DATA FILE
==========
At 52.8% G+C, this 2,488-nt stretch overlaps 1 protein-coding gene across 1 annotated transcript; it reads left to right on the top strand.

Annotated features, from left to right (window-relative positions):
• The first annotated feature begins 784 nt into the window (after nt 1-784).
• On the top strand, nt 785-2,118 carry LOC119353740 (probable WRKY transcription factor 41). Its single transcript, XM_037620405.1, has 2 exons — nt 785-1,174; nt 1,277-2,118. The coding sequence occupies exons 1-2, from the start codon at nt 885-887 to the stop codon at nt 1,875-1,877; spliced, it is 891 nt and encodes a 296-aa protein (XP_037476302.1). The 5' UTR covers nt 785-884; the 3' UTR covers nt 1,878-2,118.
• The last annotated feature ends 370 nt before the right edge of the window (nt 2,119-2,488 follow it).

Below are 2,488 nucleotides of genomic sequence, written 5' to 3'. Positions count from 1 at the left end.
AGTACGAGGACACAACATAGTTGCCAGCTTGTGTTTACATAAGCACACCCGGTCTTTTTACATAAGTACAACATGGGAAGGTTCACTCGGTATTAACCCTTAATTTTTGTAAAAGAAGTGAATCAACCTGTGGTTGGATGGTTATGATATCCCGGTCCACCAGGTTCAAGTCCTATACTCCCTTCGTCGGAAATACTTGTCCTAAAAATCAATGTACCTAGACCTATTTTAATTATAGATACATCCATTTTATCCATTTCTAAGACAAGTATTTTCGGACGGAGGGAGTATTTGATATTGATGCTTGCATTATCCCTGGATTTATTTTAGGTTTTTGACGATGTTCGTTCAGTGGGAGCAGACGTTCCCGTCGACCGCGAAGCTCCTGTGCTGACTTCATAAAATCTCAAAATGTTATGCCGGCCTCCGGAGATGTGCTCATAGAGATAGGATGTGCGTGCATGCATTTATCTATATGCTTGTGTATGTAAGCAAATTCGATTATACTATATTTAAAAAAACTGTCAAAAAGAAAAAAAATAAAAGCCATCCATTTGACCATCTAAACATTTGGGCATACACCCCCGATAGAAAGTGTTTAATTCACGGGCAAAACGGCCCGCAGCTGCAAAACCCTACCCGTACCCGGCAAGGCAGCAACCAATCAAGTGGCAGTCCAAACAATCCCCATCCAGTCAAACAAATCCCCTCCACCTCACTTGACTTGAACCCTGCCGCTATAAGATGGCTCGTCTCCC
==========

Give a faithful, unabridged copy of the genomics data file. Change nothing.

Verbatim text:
At 52.8% G+C, this 2,488-nt stretch overlaps 1 protein-coding gene across 1 annotated transcript; it reads left to right on the top strand.

Annotated features, from left to right (window-relative positions):
• The first annotated feature begins 784 nt into the window (after nt 1-784).
• On the top strand, nt 785-2,118 carry LOC119353740 (probable WRKY transcription factor 41). Its single transcript, XM_037620405.1, has 2 exons — nt 785-1,174; nt 1,277-2,118. The coding sequence occupies exons 1-2, from the start codon at nt 885-887 to the stop codon at nt 1,875-1,877; spliced, it is 891 nt and encodes a 296-aa protein (XP_037476302.1). The 5' UTR covers nt 785-884; the 3' UTR covers nt 1,878-2,118.
• The last annotated feature ends 370 nt before the right edge of the window (nt 2,119-2,488 follow it).

Below are 2,488 nucleotides of genomic sequence, written 5' to 3'. Positions count from 1 at the left end.
AGTACGAGGACACAACATAGTTGCCAGCTTGTGTTTACATAAGCACACCCGGTCTTTTTACATAAGTACAACATGGGAAGGTTCACTCGGTATTAACCCTTAATTTTTGTAAAAGAAGTGAATCAACCTGTGGTTGGATGGTTATGATATCCCGGTCCACCAGGTTCAAGTCCTATACTCCCTTCGTCGGAAATACTTGTCCTAAAAATCAATGTACCTAGACCTATTTTAATTATAGATACATCCATTTTATCCATTTCTAAGACAAGTATTTTCGGACGGAGGGAGTATTTGATATTGATGCTTGCATTATCCCTGGATTTATTTTAGGTTTTTGACGATGTTCGTTCAGTGGGAGCAGACGTTCCCGTCGACCGCGAAGCTCCTGTGCTGACTTCATAAAATCTCAAAATGTTATGCCGGCCTCCGGAGATGTGCTCATAGAGATAGGATGTGCGTGCATGCATTTATCTATATGCTTGTGTATGTAAGCAAATTCGATTATACTATATTTAAAAAAACTGTCAAAAAGAAAAAAAATAAAAGCCATCCATTTGACCATCTAAACATTTGGGCATACACCCCCGATAGAAAGTGTTTAATTCACGGGCAAAACGGCCCGCAGCTGCAAAACCCTACCCGTACCCGGCAAGGCAGCAACCAATCAAGTGGCAGTCCAAACAATCCCCATCCAGTCAAACAAATCCCCTCCACCTCACTTGACTTGAACCCTGCCGCTATAAGATGGCTCGTCTCCC